We all want to raise children who love themselves and exude kindness to others. How exactly do we do that?
Caregivers are children’s primary role models. How we behave and talk about ourselves directly influences our kids’ outlook on the world. Just in case your talk isn’t always as positive as you might like, books are a powerful tool for influencing how our children think of themselves and the world.
The books we choose to read to our children when they are young have a huge effect on how they conceive of themselves and their world. Are the girls all damsels in distress? Are the boys always dirty and rough? Do children of color ever take center stage or are they always the sidekick, best friend or next-door neighbor? Do any of the protagonists have disabilities?
When we expose our kids to realities other than their own, we broaden their concepts of self and of other people.
When children are secure in themselves, that overflows into their relationships with others. The youngest children should start out with a confidence boost that will give them a firm foundation from which love for others can easily flow.
Books That Introduce Love for Self and Others
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I Like Myself by Karen Beaumont, illustrated by David Catrow, celebrates a love for self. A little girl with gorgeous wild hair revels in all of her wonderful qualities and encourages the readers to do the same.
Marvelous Me! by Lisa Marie Bullard, illustrated by Brandon Reibeling, is a great book after children mature past I Like Myself. The image on the front of the book says it all: an African American boy peering in the mirror, totally jazzed by what he sees.
As children grow, they start to develop a sense of how the outside world perceives them, shaping their beliefs about how they should behave and present themselves to the world. These pressures can make it hard for them to accept themselves as they are. Lack of self-acceptance also makes it harder to accept and love others, particularly people who challenge our expectations of what is “normal.”
I Am Human: A Book on Empathy by Susan Verde, illustrated by Peter H. Reynolds, recognizes the wondrous nature of human beings and reminds us to treat ourselves, and each other, gently. Another wonderful aspect of this book is that the main character we follow throughout the book is an African American boy. To have an African American male on the cover of a book that proclaims “I am human” is a radical statement of belonging and empathy in a world that often attempts to compromise the humanity of black boys.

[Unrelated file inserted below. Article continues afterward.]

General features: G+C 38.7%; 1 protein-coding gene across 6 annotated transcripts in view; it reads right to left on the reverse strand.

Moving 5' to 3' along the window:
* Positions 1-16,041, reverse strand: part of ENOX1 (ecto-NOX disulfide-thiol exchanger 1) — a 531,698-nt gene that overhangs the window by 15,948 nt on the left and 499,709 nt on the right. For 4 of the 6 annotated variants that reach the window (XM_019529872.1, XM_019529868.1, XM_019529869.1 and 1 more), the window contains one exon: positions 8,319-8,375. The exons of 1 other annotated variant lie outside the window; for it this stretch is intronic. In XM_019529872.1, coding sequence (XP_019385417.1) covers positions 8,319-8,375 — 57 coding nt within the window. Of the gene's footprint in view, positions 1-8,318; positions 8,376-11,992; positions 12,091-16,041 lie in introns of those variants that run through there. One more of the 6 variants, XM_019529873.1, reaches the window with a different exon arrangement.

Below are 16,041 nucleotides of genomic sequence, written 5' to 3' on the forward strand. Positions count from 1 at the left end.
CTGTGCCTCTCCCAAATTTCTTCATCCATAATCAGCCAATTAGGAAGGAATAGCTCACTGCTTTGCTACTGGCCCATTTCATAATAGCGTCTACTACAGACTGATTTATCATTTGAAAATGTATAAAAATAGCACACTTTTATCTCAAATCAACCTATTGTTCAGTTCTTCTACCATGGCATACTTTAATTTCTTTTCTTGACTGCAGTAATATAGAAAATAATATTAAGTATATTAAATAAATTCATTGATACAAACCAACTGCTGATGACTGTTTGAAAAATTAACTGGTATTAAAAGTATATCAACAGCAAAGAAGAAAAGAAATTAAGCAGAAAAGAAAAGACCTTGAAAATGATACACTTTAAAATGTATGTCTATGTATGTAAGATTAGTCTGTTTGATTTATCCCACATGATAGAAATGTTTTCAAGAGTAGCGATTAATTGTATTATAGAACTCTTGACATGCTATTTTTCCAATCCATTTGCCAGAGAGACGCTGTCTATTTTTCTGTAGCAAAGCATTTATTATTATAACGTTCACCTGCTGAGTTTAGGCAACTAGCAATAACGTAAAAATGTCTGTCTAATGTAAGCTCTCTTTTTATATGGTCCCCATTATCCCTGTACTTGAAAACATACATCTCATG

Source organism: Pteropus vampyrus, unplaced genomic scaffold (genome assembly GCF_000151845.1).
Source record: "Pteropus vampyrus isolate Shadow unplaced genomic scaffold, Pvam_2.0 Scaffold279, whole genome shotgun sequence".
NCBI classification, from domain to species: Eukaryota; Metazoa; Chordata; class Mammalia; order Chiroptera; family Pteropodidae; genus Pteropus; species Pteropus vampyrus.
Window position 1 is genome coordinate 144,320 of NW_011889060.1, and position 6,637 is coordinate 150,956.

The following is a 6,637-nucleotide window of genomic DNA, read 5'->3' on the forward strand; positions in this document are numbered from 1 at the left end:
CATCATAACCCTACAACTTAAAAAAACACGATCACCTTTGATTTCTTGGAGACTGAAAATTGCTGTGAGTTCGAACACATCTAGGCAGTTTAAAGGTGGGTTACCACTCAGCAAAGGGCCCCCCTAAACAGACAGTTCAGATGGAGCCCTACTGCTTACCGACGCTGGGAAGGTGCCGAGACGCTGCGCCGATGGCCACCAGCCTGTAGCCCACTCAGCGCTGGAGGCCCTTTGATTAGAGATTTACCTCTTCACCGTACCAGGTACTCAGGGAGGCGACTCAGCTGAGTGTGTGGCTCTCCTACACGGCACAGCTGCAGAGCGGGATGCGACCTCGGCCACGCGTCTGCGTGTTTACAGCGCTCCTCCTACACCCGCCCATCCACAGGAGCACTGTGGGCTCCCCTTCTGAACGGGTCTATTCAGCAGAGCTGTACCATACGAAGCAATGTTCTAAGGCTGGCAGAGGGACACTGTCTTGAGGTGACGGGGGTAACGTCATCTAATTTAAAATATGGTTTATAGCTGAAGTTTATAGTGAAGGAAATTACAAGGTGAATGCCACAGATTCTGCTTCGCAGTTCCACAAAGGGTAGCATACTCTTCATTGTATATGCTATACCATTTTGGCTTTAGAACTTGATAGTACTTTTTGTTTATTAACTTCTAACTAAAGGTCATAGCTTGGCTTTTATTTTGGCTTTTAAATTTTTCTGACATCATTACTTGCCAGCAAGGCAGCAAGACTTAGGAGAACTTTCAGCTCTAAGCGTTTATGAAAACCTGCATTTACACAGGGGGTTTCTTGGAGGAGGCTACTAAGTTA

Child development researchers have found that children can distinguish racial differences by six months. They can identify sex and gender differences by two years.
Another book that is very helpful in addressing difference with children is The Day You Begin by Jacqueline Woodson, illustrated by Rafael Lopez. In The Day You Begin, the protagonist begins to learn that we’re not all the same and that’s quite wonderful. When she finds strength in her uniqueness and the commonality of difference, she finds she’s no longer alone. Lopez’s illustrations leap off the page and draw the reader into the action of the story – how do we handle ourselves when we are alone and different and desperately looking for a foothold?
All of us should have friendships with people who are different from us. It could be as simple as striking up a conversation with another parent at school. Or inviting a parent to join a committee or attend an activity at the school. We have to take the risk and put ourselves in proximity to different people to build real relationships and community.
For children, it’s often easier because they go to school with children of different backgrounds and with different abilities. Here is a great challenge for a child. Find a friend who is of a different ethnicity than you are and draw that person’s face. No one is just one brown or one pink or one yellow.
We all have undertones of reds, greens, yellows, and blues to our skin. We are marvelously rich and layered. And we have intrinsic value.
Drawing someone is the perfect way to slow down and look at the face of a person we care about. Highlight the eyes, the smile, whatever features make that person special. Highlight your subject’s intrinsic humanity. Seeing an individual in order to draw her is the height of respect and relationship.
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